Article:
Here’s What Does Work
Don’t give up – I’m not saying what we post and share doesn’t matter. It does. The best pairing is a post with action. Remember way back when we doused each other with coolers full of freezing water? In the time before masks, and Maga hats, a quieter past (is that just nostalgia??) when the ALS ice buck challenge almost doubled the foundation’s funding? From funding grants to creating jobs for researchers to more scientific data available, the pairing of the social media video/image with the pledge to donate, was the magic combination of viral action.
If it feels exhausting – like you don’t want to do research about every single thing you post before you post it – then maybe that’s okay. I have a really good friend who often says, “I don’t know much about this, but from what I understand…” the first time I heard her say it, I was flabbergasted. Because it was so fresh, open, original, and honest.
The fact is we don’t have to be bandwagon jumpers to participate in current events. We can pick and choose, educate and inform, ourselves first, in the art of nuance. An increasingly lost art.
Okay, okay, can we talk about those Qatar issues now?
Yes, okay, now, we can talk about the issues specific to this World Cup in 2002 being held in the desert emirate of Qatar. The facts: the best thing that happened for labor rights in the Middle East and specifically the Arabian Peninsula, where Qatar is located, along with Saudi Arabia, and the United Arab Emirates, is being a host nation for the world’s game.
Now there’s an International Labor Organization project office. Now companies with workplace fatalities are blacklisted and banned from being awarded future contracts. Now there is a minimum wage.
Is there still a lot to do? Yes. And hopefully, the world won’t forget the unpaid wages or compensation for lost lives or pending labor cases after the final match in December. It’s partial reform, and it’s a huge step in a system used regionally to discriminate against people.
The LGBTQ population is another one that has been touted as needing international attention. And what queer Arabs will tell you is that they prefer their cause to be separate from that of the western movement. In this, they are similar to ‘third world’ feminists who have been explaining for decades that western feminism ignores how race, gender, and socio-economics call for a different type of approach to women’s rights in developing countries (see above two examples, or leave a comment, because whole books have been written about this…).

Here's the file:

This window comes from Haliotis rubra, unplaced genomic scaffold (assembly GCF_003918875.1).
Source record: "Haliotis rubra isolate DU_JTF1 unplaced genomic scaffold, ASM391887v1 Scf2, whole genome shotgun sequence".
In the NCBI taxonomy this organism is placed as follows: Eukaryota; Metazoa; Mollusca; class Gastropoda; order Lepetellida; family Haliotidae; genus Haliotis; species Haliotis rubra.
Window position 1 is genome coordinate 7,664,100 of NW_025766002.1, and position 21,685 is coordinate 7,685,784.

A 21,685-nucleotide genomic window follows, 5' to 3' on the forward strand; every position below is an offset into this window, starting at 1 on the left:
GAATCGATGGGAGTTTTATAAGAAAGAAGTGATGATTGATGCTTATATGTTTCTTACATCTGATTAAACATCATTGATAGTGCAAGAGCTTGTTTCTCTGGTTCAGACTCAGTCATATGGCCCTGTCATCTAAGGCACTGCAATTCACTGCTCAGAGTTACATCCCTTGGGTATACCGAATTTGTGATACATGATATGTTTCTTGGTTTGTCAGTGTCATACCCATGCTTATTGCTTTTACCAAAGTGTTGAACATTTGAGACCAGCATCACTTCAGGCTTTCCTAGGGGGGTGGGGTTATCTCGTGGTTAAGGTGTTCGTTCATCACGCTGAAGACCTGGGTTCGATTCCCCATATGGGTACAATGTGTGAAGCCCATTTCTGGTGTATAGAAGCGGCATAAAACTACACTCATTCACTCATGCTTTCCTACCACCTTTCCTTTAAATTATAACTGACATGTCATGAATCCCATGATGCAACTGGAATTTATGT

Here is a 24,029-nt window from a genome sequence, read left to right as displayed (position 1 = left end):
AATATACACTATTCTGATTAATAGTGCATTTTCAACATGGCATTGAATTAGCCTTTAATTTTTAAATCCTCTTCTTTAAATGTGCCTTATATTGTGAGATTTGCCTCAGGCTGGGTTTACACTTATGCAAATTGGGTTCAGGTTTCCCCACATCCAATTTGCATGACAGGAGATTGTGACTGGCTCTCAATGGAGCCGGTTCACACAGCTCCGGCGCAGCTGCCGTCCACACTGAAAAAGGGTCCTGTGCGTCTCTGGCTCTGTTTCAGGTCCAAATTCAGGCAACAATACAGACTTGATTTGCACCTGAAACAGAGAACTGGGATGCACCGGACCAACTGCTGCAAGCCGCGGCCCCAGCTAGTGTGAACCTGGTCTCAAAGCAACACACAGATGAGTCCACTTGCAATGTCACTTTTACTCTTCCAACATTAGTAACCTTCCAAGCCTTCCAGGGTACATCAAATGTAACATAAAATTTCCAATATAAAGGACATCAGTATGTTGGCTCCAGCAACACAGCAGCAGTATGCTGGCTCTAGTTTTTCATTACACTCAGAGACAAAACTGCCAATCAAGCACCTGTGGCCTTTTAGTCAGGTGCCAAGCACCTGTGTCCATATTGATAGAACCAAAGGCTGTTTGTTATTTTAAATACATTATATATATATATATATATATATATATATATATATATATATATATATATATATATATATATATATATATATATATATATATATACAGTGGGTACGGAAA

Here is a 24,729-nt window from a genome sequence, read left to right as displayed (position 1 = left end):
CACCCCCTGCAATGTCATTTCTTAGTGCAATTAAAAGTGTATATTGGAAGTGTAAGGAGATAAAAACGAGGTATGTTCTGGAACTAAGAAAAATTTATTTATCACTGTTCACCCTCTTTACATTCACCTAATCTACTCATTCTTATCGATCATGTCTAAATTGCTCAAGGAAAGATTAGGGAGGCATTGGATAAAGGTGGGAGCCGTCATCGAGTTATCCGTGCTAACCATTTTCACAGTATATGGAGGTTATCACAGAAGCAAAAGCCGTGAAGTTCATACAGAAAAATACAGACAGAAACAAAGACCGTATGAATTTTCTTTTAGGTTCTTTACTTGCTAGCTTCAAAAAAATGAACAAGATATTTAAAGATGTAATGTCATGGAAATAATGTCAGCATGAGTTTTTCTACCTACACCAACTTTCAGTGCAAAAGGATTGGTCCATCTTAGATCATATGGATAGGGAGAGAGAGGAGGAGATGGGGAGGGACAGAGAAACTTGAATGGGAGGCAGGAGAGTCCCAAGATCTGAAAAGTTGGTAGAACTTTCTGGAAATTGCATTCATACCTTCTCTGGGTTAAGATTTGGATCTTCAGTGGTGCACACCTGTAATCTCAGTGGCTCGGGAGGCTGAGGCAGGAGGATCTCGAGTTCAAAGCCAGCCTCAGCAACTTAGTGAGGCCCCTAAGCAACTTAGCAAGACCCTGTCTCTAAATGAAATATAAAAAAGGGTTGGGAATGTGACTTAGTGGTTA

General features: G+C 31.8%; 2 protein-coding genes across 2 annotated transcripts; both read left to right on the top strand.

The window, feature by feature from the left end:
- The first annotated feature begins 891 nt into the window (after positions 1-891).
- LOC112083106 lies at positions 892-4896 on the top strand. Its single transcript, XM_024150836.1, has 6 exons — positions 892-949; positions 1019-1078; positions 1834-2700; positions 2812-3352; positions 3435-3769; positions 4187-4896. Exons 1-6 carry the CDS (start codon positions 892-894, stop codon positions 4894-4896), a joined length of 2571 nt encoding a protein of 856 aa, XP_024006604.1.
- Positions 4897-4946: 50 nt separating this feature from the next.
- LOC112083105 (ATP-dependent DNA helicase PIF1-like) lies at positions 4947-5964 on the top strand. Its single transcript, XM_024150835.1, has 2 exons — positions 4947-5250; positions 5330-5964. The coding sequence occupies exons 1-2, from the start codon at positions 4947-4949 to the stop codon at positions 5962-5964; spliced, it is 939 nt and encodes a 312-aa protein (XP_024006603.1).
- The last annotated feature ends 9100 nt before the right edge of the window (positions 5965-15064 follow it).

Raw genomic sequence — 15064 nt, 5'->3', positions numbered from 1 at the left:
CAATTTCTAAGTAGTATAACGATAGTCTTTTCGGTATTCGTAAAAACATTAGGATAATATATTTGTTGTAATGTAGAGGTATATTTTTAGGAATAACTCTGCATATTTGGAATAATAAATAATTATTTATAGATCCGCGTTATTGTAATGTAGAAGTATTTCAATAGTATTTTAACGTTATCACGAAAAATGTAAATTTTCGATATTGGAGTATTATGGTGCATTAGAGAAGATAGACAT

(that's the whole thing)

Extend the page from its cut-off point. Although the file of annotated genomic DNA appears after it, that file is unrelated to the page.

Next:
What Qatari LGBTQ people will tell you – yes, there are some (that also could be a whole book) – is that being championed by western activists like Peter Tatchell has a host of complications. The main one is that their identity becomes a way to defame their own country. Tatchell’s account of being arrested while he held signs outside the National Museum conflicts with what eyewitnesses saw (police taking his photo, and walking away).
For queer people in Qatar, and other Muslim countries, associating with western forms of identity politics muddies the waters. They’re seen as foreign agents used by others to undermine the state. And as is the case with the current protests in Iran, taking up their cause serves political agendas. So, what’s to be done in their case? Again, dialogue, consultation, and discussions with the people whose issues these are.
The wheel of progress is slower than any of us would like. We can certainly help push it forward – which in Qatar, the 2022 World Cup has done by leaps and bounds. We may not be where we want to be yet. But shame is a bad teacher and an even worse motivator.
Let’s celebrate progress and plan, call, and seek for more.
And let’s hope the world doesn’t lose interest in these issues, or people, just because their use as political footballs ends at the last kickoff.
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[…] Qatar is a case study of how leaders, with a vision, are working with a citizenry that might not have bought entirely in. The carefully curated process of modernization has been stepped forward that is sometimes met with resistance based on people’s values (sound like anywhere else we know?). […]